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Thread: Morally Wrong Behavior vs. What the Civil Government Should Prohibit

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    tWebber Boxing Pythagoras's Avatar
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    Quote Originally Posted by carpedm9587 View Post
    My tendency is to try to use words as they are conventionally defined.

    Spiritual: of, relating to, consisting of, or affecting the spirit : INCORPOREAL (Merriam Webster).
    In philosophy, theology, and generally any sort of specialized field, it's fairly common to find word usage which doesn't comport with colloquial usage. For example, I talk a lot about mathematics. If I'm talking about a "sexy prime," I'm not discussing numbers to which I am physically attracted.

    This is compounded even further when talking about a translation of a philosophical or theological work from another language; and further still when that language has been dead for centuries.

    While the spiritual and physical have often been suggested to coexist - they are not equivalent. What is being suggested by Seer is a physical body that is spiritual, not a physical body that coexists with the spiritual. The latter would be no different than any other body. The former is an oxymoron, AFAICT.
    As this is one of those cases where we are discussing specialized-field terminology used in translation of a dead language, if you don't understand how the words can be utilized in conjunct, it is appropriate to ask the other person what they mean by those words rather than insisting upon your own preferred definition. If that person's definitions are particularly out of phase with common usage, you might wonder why the person chose those particular words, but as long as they are consistent and not equivocating between usages I don't see any issue.

    For example, I've used "psychic" and "pneumatic" body to translate Paul, here. But these are obviously out of phase with the modern, common understandings of the words "psychic" and "pneumatic." In fact, when I say "psychic body" in this context, I mean almost precisely the opposite of what a normal modern English speaker usually means when using the term "psychic." I've chosen to use that word as it is the modern English cognate for the ancient Greek ψυχικόν, despite the fact that the definitions are so vastly out of sync.
    "[Mathematics] is the revealer of every genuine truth, for it knows every hidden secret, and bears the key to every subtlety of letters; whoever, then, has the effrontery to pursue physics while neglecting mathematics should know from the start he will never make his entry through the portals of wisdom."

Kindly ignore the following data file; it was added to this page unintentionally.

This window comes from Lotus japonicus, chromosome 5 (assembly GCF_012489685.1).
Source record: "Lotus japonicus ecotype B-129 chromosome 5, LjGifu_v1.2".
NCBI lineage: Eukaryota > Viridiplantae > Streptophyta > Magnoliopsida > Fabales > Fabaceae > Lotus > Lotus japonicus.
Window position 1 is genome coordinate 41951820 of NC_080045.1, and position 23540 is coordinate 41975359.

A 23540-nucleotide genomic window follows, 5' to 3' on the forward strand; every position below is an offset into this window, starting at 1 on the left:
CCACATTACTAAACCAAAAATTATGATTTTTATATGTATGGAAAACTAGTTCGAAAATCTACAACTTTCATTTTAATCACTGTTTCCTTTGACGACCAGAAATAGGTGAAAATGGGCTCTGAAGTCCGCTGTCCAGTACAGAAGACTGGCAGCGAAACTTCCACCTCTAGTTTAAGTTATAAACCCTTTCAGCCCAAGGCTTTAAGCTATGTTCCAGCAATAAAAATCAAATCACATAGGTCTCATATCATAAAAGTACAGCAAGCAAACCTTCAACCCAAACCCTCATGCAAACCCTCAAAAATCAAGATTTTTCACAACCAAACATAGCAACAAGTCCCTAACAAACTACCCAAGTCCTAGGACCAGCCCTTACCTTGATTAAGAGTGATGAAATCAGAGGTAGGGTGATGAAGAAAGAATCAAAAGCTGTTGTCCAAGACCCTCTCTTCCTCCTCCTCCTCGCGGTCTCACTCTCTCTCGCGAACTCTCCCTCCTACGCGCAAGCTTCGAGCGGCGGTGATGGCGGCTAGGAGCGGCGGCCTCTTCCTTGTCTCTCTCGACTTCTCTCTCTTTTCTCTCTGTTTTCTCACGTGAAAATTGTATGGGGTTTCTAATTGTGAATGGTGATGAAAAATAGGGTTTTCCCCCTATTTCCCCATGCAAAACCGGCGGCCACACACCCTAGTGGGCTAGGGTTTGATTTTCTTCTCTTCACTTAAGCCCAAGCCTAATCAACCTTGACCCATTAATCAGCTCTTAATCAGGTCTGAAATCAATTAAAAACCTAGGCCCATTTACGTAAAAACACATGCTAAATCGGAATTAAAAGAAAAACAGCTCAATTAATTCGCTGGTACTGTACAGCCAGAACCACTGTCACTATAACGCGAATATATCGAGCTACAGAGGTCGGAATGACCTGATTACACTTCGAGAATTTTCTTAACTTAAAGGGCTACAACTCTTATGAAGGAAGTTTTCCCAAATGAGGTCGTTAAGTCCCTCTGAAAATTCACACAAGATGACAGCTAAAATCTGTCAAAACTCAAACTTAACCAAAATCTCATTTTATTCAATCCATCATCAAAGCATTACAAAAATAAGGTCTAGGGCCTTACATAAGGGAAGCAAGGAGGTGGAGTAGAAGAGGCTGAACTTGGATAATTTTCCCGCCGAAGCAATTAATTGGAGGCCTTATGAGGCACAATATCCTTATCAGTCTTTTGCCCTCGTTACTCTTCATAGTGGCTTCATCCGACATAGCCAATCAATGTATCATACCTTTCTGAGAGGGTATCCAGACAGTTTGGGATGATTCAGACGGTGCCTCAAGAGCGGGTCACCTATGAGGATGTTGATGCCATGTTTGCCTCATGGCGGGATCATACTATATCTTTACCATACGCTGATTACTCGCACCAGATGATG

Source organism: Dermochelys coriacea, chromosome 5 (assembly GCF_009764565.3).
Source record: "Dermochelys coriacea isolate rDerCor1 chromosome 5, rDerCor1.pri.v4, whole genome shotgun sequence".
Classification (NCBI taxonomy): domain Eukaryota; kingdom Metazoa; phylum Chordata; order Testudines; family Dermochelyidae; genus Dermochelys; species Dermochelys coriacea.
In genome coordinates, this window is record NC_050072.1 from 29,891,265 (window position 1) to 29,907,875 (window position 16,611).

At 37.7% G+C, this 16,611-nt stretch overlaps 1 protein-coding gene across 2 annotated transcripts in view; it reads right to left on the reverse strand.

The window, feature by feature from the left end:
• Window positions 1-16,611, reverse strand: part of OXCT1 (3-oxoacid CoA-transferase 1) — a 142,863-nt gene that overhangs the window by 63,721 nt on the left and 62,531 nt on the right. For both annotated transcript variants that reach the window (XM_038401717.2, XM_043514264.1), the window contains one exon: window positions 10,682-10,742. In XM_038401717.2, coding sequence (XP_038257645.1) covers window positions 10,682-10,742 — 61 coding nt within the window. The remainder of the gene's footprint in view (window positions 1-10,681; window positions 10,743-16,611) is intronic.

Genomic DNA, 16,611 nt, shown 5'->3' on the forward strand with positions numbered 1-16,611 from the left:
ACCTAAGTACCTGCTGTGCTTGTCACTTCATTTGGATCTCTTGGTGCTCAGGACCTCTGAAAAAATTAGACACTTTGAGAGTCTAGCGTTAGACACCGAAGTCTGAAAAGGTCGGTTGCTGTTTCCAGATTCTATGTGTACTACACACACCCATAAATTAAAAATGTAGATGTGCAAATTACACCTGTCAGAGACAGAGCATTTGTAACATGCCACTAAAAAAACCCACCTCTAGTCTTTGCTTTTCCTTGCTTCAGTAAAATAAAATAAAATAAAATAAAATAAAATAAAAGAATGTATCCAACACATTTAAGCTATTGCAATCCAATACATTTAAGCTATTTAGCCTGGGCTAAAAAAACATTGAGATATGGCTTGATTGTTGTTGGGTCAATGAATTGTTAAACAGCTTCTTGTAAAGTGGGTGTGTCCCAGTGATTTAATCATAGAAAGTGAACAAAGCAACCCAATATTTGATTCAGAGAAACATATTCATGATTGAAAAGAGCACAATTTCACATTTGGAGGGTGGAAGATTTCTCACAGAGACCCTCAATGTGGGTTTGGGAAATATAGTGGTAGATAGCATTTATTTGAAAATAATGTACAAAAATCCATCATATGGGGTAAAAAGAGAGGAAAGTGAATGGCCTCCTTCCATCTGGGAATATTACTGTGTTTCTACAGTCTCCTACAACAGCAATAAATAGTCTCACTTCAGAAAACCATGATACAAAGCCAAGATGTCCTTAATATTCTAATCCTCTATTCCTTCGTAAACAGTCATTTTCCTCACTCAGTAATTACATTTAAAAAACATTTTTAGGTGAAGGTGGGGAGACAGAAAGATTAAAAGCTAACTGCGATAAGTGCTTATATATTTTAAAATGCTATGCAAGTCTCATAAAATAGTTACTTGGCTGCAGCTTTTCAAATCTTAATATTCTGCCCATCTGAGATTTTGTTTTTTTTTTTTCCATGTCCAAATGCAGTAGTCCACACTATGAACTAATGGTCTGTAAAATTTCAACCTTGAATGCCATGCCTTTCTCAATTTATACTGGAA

--Thomas Bradwardine, De Continuo (c. 1325)

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    Quote Originally Posted by Boxing Pythagoras View Post
    In philosophy, theology, and generally any sort of specialized field, it's fairly common to find word usage which doesn't comport with colloquial usage. For example, I talk a lot about mathematics. If I'm talking about a "sexy prime," I'm not discussing numbers to which I am physically attracted.

    This is compounded even further when talking about a translation of a philosophical or theological work from another language; and further still when that language has been dead for centuries.

    As this is one of those cases where we are discussing specialized-field terminology used in translation of a dead language, if you don't understand how the words can be utilized in conjunct, it is appropriate to ask the other person what they mean by those words rather than insisting upon your own preferred definition. If that person's definitions are particularly out of phase with common usage, you might wonder why the person chose those particular words, but as long as they are consistent and not equivocating between usages I don't see any issue.

    For example, I've used "psychic" and "pneumatic" body to translate Paul, here. But these are obviously out of phase with the modern, common understandings of the words "psychic" and "pneumatic." In fact, when I say "psychic body" in this context, I mean almost precisely the opposite of what a normal modern English speaker usually means when using the term "psychic." I've chosen to use that word as it is the modern English cognate for the ancient Greek ψυχικόν, despite the fact that the definitions are so vastly out of sync.
    Pneuma is the word for spirit, right. So how is it wrong to translate Pauls words to mean a spiritual resurrection, rather than a physical resurrection?

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    tWebber carpedm9587's Avatar
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    Quote Originally Posted by Boxing Pythagoras View Post